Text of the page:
Eco search engine sees surge in down­loads as Ama­zon burns

The Morning Call - - BUSINESS CYCLE - By Mae An­der­son

NEW YORK — Can you save the rain­for­est from your desk? A spike in down­loads for a search engine that’s con­tribut­ing prof­its to plant­ing trees shows peo­ple are look­ing for ways to help as fires rage across the Brazil­ian Ama­zon.

But ex­perts say that while such ef­forts won’t hurt, there are bet­ter ways to con­trib­ute.

Ecosia, a search engine founded in 2009, works with about 20 tree-plant­ing or­ga­ni­za­tions around the world in hopes of plant­ing a bil­lion trees by 2020. The Berlin-based com­pany has pledged to plant an ad­di­tional 2 mil­lion trees in Brazil in re­sponse to the fires.

Ecosia uses Mi­crosoft Bing’s search engine tech­nol­ogy and sells ads just like many other tech com­pa­nies. But in­stead of rewarding mostly share­hold­ers, the com­pany said it is con­tribut­ing 80% of its prof­its to tree-plant­ing ef­forts and keep­ing just a small amount for it­self. The com­pany es­ti­mates it can plant one tree for every 45 searches that peo­ple do.

Other com­pa­nies and even celebri­ties are tak­ing ac­tion over the fires as well. Ap­ple has pledged aid, though it has not given many specifics. Leonardo DiCaprio’s foun­da­tion has pledged $5 mil­lion.

But can a per­son help the rain­for­est by chang­ing search en­gines or sup­port­ing cer­tain com­pa­nies?

Larry Chi­agouris, a pro­fes­sor of mar­ket­ing at Pace Univer­sity, said switch­ing to Ecosia re­quires lit­tle ef­fort and “might make a dif­fer­ence,” but the best way to re­spond is to give di­rectly to a char­ity that spe­cial­izes in a cause and spends do­na­tions wisely.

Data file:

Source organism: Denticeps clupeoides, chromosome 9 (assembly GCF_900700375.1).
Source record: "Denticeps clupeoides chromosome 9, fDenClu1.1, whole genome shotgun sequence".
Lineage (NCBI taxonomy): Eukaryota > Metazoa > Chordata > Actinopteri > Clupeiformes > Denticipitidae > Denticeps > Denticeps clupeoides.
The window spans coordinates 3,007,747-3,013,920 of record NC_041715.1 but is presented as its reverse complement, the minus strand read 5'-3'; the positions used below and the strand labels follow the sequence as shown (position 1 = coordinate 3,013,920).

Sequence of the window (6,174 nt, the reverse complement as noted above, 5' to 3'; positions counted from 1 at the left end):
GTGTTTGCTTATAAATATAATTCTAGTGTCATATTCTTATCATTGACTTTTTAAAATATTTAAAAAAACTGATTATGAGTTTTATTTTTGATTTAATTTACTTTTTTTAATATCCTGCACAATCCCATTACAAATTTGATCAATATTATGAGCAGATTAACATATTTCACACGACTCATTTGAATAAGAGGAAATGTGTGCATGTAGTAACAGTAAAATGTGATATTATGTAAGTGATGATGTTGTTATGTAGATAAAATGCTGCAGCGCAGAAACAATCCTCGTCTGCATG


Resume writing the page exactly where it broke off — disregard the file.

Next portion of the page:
A non­profit called B Lab has cer­ti­fied Ecosia as a for-profit com­pany with a so­cial mis­sion. Ecosia’s big­ger goal is to com­bat cli­mate change. It works with such non­profit groups as The Na­ture Con­ser­vancy and the Eden Re­for­esta­tion Projects.

Al­though it’s pos­si­ble to use Ecosia from a stan­dard web browser, peo­ple can down­load an “ex­ten­sion” tool to make it the de­fault search engine on tra­di­tional per­sonal com­put­ers. Ecosia also has an app for iPhones, iPads and An­droid de­vices.

Since the fires be­gan, Ecosia has seen down­loads of the apps and ex­ten­sions spike 10-fold, to about 250,000 a day, much for it from the U.S., Brazil, Latin Amer­ica, Canada and Europe. Ecosia has also got­ten 100 mil­lion searches a week, which the com­pany says is a “huge increase,” though it isn’t say­ing by how much. The com­pany said the spike has come through word-of­mouth via so­cial me­dia and me­dia re­ports.

“We’re very sad about what’s hap­pen­ing, but at the same time we’re re­ally over­whelmed by all of the pos­i­tive en­ergy from peo­ple com­ing our way who want to do some­thing,” Ecosia founder Chris­tian Kroll said.

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